CBP Seizes $86,000 Smuggled in Houston

CBP announced the seizure of around $86,000 in cash from a man in Houston. The seizure took place on December 7, and, sounds like a very unfortunate incident for the man whose cash was seized. In this case, he is a Peruvian national and it sounds like he was only in the United States for a layover on his trip from Japan.

While at the Bush Intercontinental Airport, he went through Customs (presumably to do some more duty-free shopping) when he was taken for a secondary inspection to pay taxes on some cigarettes. For whatever reason, CBP supposedly explained the currency reporting requirement to him and he declared only $4,000.

Apparently, he had keys to some other luggage on his person. CBP located the luggage that those keys belonged to and inspected it, and lo and behold, discovered $86,000 hidden within 8 packages of photo paper. A picture of that concealment is included. Here’s the story:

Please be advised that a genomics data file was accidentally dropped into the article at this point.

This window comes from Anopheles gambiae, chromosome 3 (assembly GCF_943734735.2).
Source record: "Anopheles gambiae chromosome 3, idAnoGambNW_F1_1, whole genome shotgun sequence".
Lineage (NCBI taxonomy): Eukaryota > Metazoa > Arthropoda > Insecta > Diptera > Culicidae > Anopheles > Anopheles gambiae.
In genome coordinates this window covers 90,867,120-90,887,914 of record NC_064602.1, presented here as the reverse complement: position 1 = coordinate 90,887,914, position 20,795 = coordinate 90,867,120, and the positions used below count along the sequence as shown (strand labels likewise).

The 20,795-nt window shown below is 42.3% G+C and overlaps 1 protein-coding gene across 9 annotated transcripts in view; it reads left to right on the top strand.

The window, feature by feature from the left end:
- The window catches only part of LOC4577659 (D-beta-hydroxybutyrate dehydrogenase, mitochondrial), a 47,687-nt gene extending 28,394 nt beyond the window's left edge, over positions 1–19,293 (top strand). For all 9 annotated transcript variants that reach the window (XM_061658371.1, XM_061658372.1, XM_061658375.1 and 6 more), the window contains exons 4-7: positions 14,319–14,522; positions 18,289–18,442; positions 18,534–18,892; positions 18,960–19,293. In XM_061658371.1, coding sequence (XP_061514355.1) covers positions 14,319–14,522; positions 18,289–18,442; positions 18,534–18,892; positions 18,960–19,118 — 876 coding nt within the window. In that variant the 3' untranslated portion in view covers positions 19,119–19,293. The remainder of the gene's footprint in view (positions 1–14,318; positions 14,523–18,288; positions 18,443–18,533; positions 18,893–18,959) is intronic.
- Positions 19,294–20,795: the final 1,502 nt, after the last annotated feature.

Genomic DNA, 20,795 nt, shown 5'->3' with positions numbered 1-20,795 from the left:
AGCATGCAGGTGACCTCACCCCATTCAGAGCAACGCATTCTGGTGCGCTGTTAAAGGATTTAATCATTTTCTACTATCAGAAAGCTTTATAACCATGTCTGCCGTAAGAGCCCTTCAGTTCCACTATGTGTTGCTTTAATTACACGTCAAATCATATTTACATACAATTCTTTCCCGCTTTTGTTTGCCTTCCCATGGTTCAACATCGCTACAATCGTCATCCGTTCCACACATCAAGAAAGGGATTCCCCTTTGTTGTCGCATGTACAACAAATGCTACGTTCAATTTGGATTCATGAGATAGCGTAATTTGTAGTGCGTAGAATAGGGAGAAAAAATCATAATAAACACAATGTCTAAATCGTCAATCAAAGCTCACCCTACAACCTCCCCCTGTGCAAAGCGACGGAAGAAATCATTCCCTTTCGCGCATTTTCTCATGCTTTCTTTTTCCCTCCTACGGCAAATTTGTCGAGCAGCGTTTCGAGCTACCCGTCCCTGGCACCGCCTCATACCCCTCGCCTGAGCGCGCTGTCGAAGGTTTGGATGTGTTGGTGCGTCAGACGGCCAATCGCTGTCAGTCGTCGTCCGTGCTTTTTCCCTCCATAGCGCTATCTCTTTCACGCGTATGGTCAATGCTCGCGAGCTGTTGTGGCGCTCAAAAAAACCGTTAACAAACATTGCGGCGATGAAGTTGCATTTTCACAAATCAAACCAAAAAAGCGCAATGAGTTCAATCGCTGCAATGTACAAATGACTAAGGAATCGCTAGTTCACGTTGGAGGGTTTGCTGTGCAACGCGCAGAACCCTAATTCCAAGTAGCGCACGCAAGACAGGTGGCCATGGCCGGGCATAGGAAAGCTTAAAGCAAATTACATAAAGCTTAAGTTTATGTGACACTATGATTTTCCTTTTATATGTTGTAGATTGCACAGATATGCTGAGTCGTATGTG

HOUSTON— U.S. Customs and Border Protection officers at Bush Intercontinental Airport (IAH) seized over $86,000 from a traveler en route to Peru.

A Peruvian national, arriving from Japan, was referred to secondary for duty collection on cigarettes.  CBP officers explained the currency reporting requirements and the traveler declared $4,000, Dec. 7.

A baggage exam revealed keys to additional luggage, which the traveler claimed were in Peru.  The luggage was located and inspected, at which time CBP officers discovered $100 bills lined within eight packages of photo paper totaling $80,000. An envelope containing over $2,400 was also discovered.  In total, CBP seized more than $86,000.